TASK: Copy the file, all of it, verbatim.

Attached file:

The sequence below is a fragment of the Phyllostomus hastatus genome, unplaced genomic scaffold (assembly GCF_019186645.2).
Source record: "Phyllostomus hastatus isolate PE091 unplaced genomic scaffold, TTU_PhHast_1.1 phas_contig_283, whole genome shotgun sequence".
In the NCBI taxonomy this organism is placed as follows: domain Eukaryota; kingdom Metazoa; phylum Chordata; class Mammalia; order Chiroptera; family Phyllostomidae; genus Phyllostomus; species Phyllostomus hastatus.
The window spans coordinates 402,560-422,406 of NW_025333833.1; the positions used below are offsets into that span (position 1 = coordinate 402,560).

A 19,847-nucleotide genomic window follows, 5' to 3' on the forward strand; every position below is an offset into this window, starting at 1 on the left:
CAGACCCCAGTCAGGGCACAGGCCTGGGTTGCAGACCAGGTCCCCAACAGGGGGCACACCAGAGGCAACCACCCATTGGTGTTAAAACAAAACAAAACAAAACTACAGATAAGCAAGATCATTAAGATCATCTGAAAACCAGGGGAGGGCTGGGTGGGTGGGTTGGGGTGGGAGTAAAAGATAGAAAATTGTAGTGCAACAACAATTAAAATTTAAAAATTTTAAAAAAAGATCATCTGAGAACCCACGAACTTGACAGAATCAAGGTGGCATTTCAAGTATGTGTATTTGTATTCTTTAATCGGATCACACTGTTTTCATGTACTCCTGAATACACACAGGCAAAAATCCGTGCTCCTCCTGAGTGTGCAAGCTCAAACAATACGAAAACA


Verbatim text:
The sequence below is a fragment of the Phyllostomus hastatus genome, unplaced genomic scaffold (assembly GCF_019186645.2).
Source record: "Phyllostomus hastatus isolate PE091 unplaced genomic scaffold, TTU_PhHast_1.1 phas_contig_283, whole genome shotgun sequence".
In the NCBI taxonomy this organism is placed as follows: domain Eukaryota; kingdom Metazoa; phylum Chordata; class Mammalia; order Chiroptera; family Phyllostomidae; genus Phyllostomus; species Phyllostomus hastatus.
The window spans coordinates 402,560-422,406 of NW_025333833.1; the positions used below are offsets into that span (position 1 = coordinate 402,560).

A 19,847-nucleotide genomic window follows, 5' to 3' on the forward strand; every position below is an offset into this window, starting at 1 on the left:
CAGACCCCAGTCAGGGCACAGGCCTGGGTTGCAGACCAGGTCCCCAACAGGGGGCACACCAGAGGCAACCACCCATTGGTGTTAAAACAAAACAAAACAAAACTACAGATAAGCAAGATCATTAAGATCATCTGAAAACCAGGGGAGGGCTGGGTGGGTGGGTTGGGGTGGGAGTAAAAGATAGAAAATTGTAGTGCAACAACAATTAAAATTTAAAAATTTTAAAAAAAGATCATCTGAGAACCCACGAACTTGACAGAATCAAGGTGGCATTTCAAGTATGTGTATTTGTATTCTTTAATCGGATCACACTGTTTTCATGTACTCCTGAATACACACAGGCAAAAATCCGTGCTCCTCCTGAGTGTGCAAGCTCAAACAATACGAAAACA